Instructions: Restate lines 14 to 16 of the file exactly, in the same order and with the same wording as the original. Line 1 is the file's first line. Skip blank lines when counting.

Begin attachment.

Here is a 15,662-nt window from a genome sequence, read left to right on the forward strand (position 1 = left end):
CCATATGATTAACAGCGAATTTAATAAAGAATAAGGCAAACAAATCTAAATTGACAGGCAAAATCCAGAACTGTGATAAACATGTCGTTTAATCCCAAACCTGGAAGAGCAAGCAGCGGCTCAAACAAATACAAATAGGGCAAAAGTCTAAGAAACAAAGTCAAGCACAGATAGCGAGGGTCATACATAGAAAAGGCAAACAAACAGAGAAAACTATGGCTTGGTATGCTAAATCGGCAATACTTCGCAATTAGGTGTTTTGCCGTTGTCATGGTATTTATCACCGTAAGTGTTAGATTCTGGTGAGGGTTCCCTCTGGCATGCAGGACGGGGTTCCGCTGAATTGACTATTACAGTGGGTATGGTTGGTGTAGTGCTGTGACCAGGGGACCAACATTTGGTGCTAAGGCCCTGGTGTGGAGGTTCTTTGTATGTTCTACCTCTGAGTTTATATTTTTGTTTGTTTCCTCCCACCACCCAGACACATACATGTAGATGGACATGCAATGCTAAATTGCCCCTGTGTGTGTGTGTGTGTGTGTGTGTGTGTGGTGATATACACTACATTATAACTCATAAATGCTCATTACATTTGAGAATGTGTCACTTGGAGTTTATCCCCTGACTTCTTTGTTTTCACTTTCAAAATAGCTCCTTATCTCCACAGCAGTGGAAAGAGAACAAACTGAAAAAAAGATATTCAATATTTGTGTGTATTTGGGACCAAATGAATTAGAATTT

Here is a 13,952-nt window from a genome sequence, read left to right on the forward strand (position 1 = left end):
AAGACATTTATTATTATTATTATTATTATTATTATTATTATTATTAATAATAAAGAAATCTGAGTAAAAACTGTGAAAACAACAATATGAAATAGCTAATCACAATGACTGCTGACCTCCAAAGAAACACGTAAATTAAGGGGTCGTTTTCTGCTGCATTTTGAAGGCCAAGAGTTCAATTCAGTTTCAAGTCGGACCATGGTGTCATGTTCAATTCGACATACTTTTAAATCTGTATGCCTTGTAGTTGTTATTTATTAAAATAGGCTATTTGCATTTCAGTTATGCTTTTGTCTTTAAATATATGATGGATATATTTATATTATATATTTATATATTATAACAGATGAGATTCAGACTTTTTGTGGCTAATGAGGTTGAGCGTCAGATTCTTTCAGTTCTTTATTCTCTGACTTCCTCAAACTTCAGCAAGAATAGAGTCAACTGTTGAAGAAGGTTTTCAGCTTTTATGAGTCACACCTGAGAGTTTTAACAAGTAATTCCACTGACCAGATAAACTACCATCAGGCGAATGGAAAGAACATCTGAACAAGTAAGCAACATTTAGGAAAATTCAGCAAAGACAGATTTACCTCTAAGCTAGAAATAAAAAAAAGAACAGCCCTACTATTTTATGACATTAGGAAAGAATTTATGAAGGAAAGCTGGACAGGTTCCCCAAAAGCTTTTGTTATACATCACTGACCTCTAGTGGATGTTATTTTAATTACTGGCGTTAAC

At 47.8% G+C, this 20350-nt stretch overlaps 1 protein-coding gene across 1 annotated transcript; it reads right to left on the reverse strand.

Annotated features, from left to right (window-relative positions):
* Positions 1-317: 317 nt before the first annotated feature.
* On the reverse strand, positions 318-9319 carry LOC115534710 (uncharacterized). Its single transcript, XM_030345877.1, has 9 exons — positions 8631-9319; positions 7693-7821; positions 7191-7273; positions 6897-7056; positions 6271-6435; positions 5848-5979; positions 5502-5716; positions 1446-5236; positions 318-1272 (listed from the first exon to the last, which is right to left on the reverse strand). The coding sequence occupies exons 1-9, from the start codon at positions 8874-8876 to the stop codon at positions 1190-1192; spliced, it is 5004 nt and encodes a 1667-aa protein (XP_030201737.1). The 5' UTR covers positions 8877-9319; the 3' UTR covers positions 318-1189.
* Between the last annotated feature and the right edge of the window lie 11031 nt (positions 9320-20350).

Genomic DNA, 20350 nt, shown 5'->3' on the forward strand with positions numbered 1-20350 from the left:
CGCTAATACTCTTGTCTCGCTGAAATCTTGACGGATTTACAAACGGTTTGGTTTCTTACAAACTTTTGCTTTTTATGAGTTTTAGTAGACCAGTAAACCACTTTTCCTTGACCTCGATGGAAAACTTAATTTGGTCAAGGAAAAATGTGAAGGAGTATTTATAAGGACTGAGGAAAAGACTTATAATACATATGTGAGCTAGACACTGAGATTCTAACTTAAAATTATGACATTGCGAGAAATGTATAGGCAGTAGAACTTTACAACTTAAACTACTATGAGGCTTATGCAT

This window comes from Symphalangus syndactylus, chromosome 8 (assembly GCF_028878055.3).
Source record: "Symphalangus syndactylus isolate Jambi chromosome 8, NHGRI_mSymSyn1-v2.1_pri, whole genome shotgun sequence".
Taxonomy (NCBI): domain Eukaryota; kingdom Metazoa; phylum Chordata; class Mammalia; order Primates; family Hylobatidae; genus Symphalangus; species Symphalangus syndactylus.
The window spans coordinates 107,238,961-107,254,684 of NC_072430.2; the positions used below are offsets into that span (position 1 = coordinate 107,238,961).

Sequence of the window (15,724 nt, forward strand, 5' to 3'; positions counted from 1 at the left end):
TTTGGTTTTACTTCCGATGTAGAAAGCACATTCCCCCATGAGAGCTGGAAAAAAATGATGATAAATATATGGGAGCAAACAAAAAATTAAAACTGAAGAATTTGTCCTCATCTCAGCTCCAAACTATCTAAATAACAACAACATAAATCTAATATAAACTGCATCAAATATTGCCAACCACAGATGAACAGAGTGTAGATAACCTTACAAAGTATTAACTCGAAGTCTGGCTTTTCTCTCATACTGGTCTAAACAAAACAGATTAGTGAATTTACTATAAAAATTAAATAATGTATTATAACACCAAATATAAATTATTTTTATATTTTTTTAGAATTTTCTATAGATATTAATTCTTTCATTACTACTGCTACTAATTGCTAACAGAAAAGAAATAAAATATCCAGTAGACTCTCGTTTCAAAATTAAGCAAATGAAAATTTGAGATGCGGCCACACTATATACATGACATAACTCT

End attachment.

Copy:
Taxonomy (NCBI): domain Eukaryota; kingdom Metazoa; phylum Chordata; class Mammalia; order Primates; family Hylobatidae; genus Symphalangus; species Symphalangus syndactylus.
The window spans coordinates 107,238,961-107,254,684 of NC_072430.2; the positions used below are offsets into that span (position 1 = coordinate 107,238,961).

Sequence of the window (15,724 nt, forward strand, 5' to 3'; positions counted from 1 at the left end):